Alaku seeks third term at Makivik Corp.
Incumbent proud of role in creating Inuit-owned cruise company
Adamie Alaku, Makivik Corporation’s vice-president for economic development, hopes Nunavimmiut remember his achievements on Makivik’s election day, March 30.
Alaku is seeking a third term. Since his first win in 2001, Alaku has travelled widely, from Dubai to Norway, to promote Nunavik. He’s shown he’s ready to ride a camel or model sealskin fashions to make sure the world knows about the region.
Alaku said he’s also made countless presentations to aboriginal business groups throughout Canada.
“Nunavik is a model that other regions want to get information on,” he said.
To boost Nunavik’s economy and provide jobs for Nunavimmiut, Alaku said he has tried to promote sustainable ventures, which draw on traditional activities.
As the vice-president responsible for economic development, Alaku is on the boards of Unaaq Fisheries Ltd., Nunavut Eastern Arctic Shipping, Natsiq Investments, Nunavik Creations and Cruise North.
As president of NEAS, Alaku said he’s made sure Inuit are employed on its ship, the Umiavut.
Alaku said NEAS has been profitable for the past two years. He said the company is looking at purchasing a second vessel, which will mean more jobs for Nunavimmiut.
Alaku is particularly proud of his involvement with Cruise North, a joint venture he heads as chairman of the board.
Cruise North started in 2004 as a five-year project to start an Inuit-owned cruise line in the Arctic.
“It looks extremely promising,” Alaku said. “The projections for 2007 look like we’ll be breaking even.”
This summer, the cruise company will employ 14 Inuit.
“I think we have made an exceptional accomplishment to helping promote tourism in Nunavik,” Alaku said.
Towards this same goal, Alaku said he’s working to see Nunavimmiut involved in the 2010 Vancouver Olympics. He wants to see Nunavimmiut in the cultural activities – but his dream is to see a Nunavik athlete qualify for an Olympic team as an incentive for young people.
Alaku, the father of three, said he and the other members of the Makivik’s executive are encouraged by the response to their visits to the region’s schools.
Alaku said the students now remember the executive members and ask them good
questions. He said this contact with students is important because “they’re the ones who will run Nunavik down the road.”
To improve the overall standard of living in Nunavik, Alaku said he’s been working hard with governments on measures to lower the cost of living.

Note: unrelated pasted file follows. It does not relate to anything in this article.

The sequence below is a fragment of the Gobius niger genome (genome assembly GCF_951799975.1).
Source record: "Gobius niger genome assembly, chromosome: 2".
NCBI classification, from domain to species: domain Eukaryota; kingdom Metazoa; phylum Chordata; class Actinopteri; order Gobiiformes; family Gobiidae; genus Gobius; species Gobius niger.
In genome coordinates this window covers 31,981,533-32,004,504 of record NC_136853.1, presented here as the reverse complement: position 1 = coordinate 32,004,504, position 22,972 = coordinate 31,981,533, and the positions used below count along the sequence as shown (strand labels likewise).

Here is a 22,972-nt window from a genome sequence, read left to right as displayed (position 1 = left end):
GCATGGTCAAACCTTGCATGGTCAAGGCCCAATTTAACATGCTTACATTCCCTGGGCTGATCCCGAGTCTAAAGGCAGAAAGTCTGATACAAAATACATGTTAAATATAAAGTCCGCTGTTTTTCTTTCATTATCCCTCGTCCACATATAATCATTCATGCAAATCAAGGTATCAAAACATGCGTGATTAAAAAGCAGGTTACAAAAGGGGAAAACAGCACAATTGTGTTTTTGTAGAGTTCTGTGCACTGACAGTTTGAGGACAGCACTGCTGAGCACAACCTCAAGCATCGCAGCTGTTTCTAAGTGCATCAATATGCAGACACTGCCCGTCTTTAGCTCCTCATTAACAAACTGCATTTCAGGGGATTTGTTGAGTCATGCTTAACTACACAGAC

Alaku said he was disappointed by the cancellation of the Katimajiit Forum, which was postponed from February to late August, due to the March 26 Quebec provincial election.
That’s because expectations were high that at this meeting that Quebec would announce a series of actions to bring down the high cost of living.
Alaku, who speaks Inuttitut, English and French, has also lobbied in Quebec City and Ottawa on taxation issues and the need for Nunavik to have its own riding.
“They’re looking at the next election for a Nunavik [provincial] riding,” he said.
Before running for the Makivik executive, Alaku, a licenced airplane and helicopter pilot, headed the Kativik Regional Government’s transportation department.
Alaku also served as the municipal manager of the Northern Village of Salluit and was employed as municipal worker.
Alaku attended the Duke of Marborough High School in Churchill, Man., until 1971. He received the top student award at the Federal Day School in Salluit on completion of his studies.
Alaku was born in Salluit in 1956, growing up in Tudjaat (Nottingham) Island, where his father was the caretaker of the marine weather station.
He and his wife Sonia now live with their children in Kuujjuaq.
With the heavy burden of travel involved as Makivik vice-president, Alaku worries Nunavimmiut may feel he’s been too much out of the region to be in touch.
“I think we are seen as doing a lot of southern work, while their needs are not being met in Nunavik. ”
But Alaku said beneficiaries should remember his travels are always intended to bear fruit in the North.
“They have to be patient and we’re always available through e-mail and message systems if their requests are not taken care of.”